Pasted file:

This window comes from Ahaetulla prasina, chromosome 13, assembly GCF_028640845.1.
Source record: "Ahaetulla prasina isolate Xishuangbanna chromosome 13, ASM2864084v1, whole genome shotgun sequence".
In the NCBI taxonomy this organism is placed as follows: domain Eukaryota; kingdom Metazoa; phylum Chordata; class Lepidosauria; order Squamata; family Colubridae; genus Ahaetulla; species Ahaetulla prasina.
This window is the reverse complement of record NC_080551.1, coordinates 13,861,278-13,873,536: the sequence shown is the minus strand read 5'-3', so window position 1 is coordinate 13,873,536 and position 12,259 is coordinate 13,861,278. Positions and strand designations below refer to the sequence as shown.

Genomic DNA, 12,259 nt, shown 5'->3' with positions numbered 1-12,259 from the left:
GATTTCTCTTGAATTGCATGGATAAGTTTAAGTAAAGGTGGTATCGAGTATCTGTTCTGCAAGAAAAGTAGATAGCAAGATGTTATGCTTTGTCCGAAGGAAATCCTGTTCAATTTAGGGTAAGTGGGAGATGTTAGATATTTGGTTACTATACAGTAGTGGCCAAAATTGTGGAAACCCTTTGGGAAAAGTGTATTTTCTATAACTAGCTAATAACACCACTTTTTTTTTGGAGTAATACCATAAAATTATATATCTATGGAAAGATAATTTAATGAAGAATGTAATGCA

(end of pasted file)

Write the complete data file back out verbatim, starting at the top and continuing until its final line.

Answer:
This window comes from Ahaetulla prasina, chromosome 13, assembly GCF_028640845.1.
Source record: "Ahaetulla prasina isolate Xishuangbanna chromosome 13, ASM2864084v1, whole genome shotgun sequence".
In the NCBI taxonomy this organism is placed as follows: domain Eukaryota; kingdom Metazoa; phylum Chordata; class Lepidosauria; order Squamata; family Colubridae; genus Ahaetulla; species Ahaetulla prasina.
This window is the reverse complement of record NC_080551.1, coordinates 13,861,278-13,873,536: the sequence shown is the minus strand read 5'-3', so window position 1 is coordinate 13,873,536 and position 12,259 is coordinate 13,861,278. Positions and strand designations below refer to the sequence as shown.

Genomic DNA, 12,259 nt, shown 5'->3' with positions numbered 1-12,259 from the left:
GATTTCTCTTGAATTGCATGGATAAGTTTAAGTAAAGGTGGTATCGAGTATCTGTTCTGCAAGAAAAGTAGATAGCAAGATGTTATGCTTTGTCCGAAGGAAATCCTGTTCAATTTAGGGTAAGTGGGAGATGTTAGATATTTGGTTACTATACAGTAGTGGCCAAAATTGTGGAAACCCTTTGGGAAAAGTGTATTTTCTATAACTAGCTAATAACACCACTTTTTTTTTGGAGTAATACCATAAAATTATATATCTATGGAAAGATAATTTAATGAAGAATGTAATGCA